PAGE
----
Geithner Supports U.S. Medium-Term Fiscal Targets at the G-20

Oct 22, 2010 | Budgets & Projections

We at CRFB applaud Treasury Secretary Tim Geithner’s support of medium-term fiscal targets, in the run-up to this weekend’s meeting of G-20 finance ministers. In the context of correcting external imbalances, Treasury Secretary Geithner sent a letter (excerpts from the Financial Times) indicating three steps that he believes G20 countries should commit to:

  1. Reduce external imbalances. Countries "should boost national savings by adopting credible medium-term fiscal targets consistent with sustainable debt levels and by strengthening export performance."
  2. Don't undervalue currencies. Countries should commit to refraining from weakening their currencies, or preventing undervalued currencies from appreciating.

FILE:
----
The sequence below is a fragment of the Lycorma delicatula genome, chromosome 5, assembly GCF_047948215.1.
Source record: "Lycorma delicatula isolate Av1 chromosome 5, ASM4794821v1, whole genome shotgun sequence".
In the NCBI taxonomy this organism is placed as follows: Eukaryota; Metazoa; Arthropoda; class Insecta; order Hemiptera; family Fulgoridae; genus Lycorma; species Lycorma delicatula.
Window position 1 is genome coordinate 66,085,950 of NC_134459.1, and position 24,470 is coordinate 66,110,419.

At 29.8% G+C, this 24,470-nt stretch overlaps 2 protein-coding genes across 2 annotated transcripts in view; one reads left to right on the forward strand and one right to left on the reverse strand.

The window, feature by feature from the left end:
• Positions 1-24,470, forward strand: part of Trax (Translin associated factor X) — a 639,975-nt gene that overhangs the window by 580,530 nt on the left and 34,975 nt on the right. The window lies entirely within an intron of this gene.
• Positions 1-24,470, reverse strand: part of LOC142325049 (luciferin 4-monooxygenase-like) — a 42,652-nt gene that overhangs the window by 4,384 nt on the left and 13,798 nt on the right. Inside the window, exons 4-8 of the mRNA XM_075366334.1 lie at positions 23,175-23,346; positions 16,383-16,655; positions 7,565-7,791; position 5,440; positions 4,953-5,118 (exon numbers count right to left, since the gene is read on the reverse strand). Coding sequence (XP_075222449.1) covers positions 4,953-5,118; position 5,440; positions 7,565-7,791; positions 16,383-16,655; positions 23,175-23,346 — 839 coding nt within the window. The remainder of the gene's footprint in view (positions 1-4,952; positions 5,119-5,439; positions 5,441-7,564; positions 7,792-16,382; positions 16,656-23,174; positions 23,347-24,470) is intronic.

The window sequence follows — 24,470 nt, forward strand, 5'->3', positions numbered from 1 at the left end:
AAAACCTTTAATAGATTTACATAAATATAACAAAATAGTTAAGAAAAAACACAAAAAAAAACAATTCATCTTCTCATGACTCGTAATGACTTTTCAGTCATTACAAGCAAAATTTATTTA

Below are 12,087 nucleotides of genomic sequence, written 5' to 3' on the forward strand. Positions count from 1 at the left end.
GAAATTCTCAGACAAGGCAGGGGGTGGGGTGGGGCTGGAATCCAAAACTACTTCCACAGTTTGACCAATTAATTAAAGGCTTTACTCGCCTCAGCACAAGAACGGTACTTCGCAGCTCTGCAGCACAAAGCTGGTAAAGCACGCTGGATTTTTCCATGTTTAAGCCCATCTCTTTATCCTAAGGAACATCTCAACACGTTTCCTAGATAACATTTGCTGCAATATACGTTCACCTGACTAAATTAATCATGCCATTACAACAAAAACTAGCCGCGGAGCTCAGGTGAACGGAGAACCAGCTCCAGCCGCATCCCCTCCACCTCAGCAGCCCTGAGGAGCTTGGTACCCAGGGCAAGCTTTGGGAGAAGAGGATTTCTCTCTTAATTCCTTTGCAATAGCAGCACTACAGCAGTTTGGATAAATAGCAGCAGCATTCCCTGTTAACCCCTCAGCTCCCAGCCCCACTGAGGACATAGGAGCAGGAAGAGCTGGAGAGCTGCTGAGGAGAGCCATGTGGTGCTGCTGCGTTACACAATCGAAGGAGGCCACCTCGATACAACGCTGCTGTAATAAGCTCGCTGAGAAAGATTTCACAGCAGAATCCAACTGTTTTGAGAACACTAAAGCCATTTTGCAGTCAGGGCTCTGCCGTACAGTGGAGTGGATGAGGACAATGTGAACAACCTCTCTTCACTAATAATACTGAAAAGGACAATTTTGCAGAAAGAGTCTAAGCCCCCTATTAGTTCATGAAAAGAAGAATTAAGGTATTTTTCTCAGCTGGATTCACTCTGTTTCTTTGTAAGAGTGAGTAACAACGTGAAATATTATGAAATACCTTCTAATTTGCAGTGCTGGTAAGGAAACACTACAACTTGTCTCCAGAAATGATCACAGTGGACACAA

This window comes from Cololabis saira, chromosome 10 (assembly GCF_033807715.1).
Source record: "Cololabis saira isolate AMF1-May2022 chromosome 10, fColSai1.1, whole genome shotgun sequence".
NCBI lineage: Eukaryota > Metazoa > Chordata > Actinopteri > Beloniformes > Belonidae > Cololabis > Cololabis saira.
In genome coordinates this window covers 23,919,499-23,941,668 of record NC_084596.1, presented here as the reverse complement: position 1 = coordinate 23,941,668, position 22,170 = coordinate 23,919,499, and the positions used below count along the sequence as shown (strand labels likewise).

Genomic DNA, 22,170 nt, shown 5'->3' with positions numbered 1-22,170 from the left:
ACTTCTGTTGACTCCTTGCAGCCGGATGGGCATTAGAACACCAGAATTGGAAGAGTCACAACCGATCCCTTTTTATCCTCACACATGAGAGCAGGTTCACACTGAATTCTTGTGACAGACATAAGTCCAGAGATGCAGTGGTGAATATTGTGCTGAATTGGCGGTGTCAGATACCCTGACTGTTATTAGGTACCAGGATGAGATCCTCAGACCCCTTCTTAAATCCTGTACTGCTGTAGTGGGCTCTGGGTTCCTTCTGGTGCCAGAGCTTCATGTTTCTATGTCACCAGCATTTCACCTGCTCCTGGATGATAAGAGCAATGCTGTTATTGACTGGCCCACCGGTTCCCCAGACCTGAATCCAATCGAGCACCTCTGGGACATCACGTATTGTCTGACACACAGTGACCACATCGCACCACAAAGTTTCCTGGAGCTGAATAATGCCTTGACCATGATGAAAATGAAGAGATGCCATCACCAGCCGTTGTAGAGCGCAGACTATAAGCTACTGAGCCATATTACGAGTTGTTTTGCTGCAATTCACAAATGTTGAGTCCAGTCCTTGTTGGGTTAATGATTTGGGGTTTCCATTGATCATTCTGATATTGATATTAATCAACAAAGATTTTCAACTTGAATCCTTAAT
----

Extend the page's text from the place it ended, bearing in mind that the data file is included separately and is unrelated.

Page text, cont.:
3. IMF Involvement. The IMF should monitor progress on these commitments.

As budget wonks, we find the first goal especially important – although history shows that the importance of avoiding competitive currency devaluations should not be underestimated.

Credible medium-term fiscal targets are a way to begin signaling to markets that we are serious about deficit reduction. With a reasonable target path agreed to (a sort of budget constraint), the challenge will be for policymakers to work together with taxpayers to figure out how the U.S. can sensibly meet our fiscal goals so that we can bring our debt back down to sustainable levels. The Peterson-Pew Commission has argued for a fiscal target of a 60 percent debt-GDP ratio by 2018, and other groups have argued for similar goals.

For why fiscal goals are important and how they can help bring down future debt, see CRFB president Maya MacGuineas's testimony from July before the Fiscal Commission. We hope other policymakers join the Treasury Secretary in supporting fiscal goals.

Photo Credit: Chip Somodevilla / Getty.